This being the multi-media future and all, I would like to begin this column by asking you to consider a video taken from Charlie Brooker’s BBC 4 TV series Screenwipe :
Now, I consider this to be one of the most enjoyable rants I have ever seen on television. Aside from a few minor quibbles (“kick to the nuts spiritually speaking”? Redundant “low self-esteem engine”? Pointless pun, far too on-the-nose) I think it is exquisitely written and paced. It takes us from a sedate and happy place and slowly builds into a frenzy of anger and frustration before collapsing into an abyss of sorrow, alienation and resignation – a rise and fall exquisitely supported by Clint Mansell’s score from Darren Aaronofsky’s Requiem for a Dream (2000). It is everything that a rant should be. But is it right? Does the media really ask us to identify with an endless procession of impossibly glamorous and accomplished caricatures? In some cases, yes. Continue reading Fantasies of mere competence: Football Manager 2010
If modern gaming is all about escapism, why do we choose to escape to virtual worlds that contain so many of the negative pressures of the world we’re trying to leave behind?
I’d like to begin this column by discussing escapism. Describing something as “escapist” has always struck me as something of a back-handed compliment. A tacit (and sometimes dismissive) acknowledgement of a work’s lack of topicality or verisimilitude coupled to an attempt to shift the critical yardstick from the aesthetic to the psychological : Yes, we know that this film/game/book is all about giant stompy robots hitting each other but it scratches an itch that we, the audience, need scratching.
The itch in question is the need to escape from an increasingly inhospitable 21st Century existence; an existence filled with long commutes, unpaid mandatory overtime, credit card bills, mortgage foreclosures, unemployment, failed relationships and the plethora of modern-day worries, problems and fears that many choose to medicate with alcohol. People justifiably want to escape to a world that is less oppressive and miserable. This explains why the grand-father of escapist fiction is J.R.R. Tolkien and not Jean-Paul Sartre. Continue reading The Iron Cage of Fantasy: World of Warcraft, City of Heroes and Fable II
Via boingBoing and MindHacks comes a case history and discussion of mind wandering and high fantasy proneness.
The subject of this case report is a professionally accomplished 36-year-old female presenting with a long history of excessive and highly structured daydreaming which she states has contributed to considerable distress during periods of her life. The patient is single, does not smoke, drink or use illegal drugs, and comes from a supportive and healthy family, reporting no abuse or trauma in her history.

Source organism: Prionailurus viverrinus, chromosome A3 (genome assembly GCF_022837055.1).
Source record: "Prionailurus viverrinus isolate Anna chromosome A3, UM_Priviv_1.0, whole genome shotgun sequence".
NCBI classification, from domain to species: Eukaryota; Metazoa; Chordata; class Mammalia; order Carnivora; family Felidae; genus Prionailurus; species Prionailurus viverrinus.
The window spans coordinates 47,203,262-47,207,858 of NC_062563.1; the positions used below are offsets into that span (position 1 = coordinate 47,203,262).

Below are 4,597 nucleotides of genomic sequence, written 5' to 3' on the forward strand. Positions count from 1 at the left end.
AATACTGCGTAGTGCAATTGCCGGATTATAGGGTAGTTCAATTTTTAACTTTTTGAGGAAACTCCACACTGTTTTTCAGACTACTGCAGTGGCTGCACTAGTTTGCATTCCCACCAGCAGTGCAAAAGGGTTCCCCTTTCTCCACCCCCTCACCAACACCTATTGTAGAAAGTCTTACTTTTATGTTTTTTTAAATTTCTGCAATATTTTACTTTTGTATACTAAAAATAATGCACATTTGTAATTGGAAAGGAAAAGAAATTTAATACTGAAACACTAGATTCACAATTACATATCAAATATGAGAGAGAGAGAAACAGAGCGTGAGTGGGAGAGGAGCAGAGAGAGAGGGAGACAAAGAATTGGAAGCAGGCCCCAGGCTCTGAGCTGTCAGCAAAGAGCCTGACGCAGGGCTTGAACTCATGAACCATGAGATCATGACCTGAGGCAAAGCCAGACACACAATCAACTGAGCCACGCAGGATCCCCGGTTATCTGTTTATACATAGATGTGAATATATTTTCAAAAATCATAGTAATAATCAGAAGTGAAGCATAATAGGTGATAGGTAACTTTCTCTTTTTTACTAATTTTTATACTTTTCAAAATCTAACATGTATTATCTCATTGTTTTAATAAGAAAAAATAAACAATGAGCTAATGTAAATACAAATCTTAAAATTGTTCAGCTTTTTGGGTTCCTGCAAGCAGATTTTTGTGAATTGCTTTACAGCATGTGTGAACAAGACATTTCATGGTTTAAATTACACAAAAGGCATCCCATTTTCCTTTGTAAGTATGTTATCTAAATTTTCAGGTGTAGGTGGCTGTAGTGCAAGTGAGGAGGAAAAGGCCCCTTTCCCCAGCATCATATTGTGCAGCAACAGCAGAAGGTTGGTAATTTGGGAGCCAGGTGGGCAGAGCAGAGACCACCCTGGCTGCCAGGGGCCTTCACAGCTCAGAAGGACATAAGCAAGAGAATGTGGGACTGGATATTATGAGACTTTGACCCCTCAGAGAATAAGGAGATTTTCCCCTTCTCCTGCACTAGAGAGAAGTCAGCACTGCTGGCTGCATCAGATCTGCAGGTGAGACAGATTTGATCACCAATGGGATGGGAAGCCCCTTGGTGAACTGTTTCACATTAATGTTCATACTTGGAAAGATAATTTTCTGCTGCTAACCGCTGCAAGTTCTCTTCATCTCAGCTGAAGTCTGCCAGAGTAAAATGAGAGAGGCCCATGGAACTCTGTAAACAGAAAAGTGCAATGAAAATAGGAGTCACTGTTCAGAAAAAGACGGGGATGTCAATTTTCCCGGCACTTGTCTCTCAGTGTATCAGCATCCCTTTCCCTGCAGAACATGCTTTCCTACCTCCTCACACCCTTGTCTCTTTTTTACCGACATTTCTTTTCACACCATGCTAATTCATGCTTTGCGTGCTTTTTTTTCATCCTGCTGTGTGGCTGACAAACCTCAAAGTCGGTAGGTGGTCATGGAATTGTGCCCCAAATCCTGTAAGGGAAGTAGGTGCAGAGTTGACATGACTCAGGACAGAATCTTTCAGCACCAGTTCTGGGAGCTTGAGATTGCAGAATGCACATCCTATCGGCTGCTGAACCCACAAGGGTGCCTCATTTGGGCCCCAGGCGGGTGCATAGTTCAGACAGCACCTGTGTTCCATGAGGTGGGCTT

…We have tenuously [could they mean tentatively?] viewed her symptoms as indicating possible features of obsessive-compulsive behavior, reflected in the prescription of 50 mg/day of fluvoxamine [Luvox], an antidepressant believed to influence obsessiveness and/or compulsivity. The medication has been continued for 10 years, as the patient affirms this treatment has made her daydreaming much easier to control. She reports that occasionally the amount of time spent daydreaming will rise and she will increase her dosage of fluvoxamine briefly until it subsides…
The paper for Consciousness and Cognition doesn’t get into what the woman actually daydreams about. But with so many of us logging so much time in virtual and imaginary worlds, shouldn’t we be seeing a lot more of this?
Recently, the patient discovered a website containing a surprising number of anonymous postings on the topic of excessive or uncontrolled daydreaming.
(I’m not having much luck finding that site.)
Mark Frauenfelder on bB recalls the case of a physicist who thought he was John Carter of Mars. I’ve had that dream myself.
[Daydreaming gentleman from 1912 German postcard: Wikipedia public domain]
Jay Campbell‘s “Push Patterns” is a science fictional fantasy of math and plenty.
[ IMPORTANT NOTICE: This story is NOT covered by the Creative Commons License that covers the majority of content on Futurismic; copyright remains with the author, and any redistribution is a breach thereof. Thanks. ]
by Jay Campbell
Late afternoon, the calls started pouring into my home line instead. My cell had run out of juice hours ago, just as my gratitude for the attention was turning into annoyance at the constant interruptions. I was scant hours from a working proof of concept. I was tired of repeating the small bits I could tell the reporters, the venture capitalists, the Department of Energy “consultants.” I wasn’t ready, and the world wasn’t ready. I squeezed the prong on the phone jack, ready to unplug the thing for some peace and quiet, and mumbled something excusatory.
“We absolutely respect that,” he said, “and if you don’t want to talk to me, or the Post, or anybody else, that’s your prerogative. You’re entitled to your privacy. Lockheed has promised to let us know what they figure out from Wolfram’s notes and we’ll be there to report it then.”
“Wolfram’s notes. The unpublished book, and a third machine.” Continue reading PUSH PATTERNS by Jay Campbell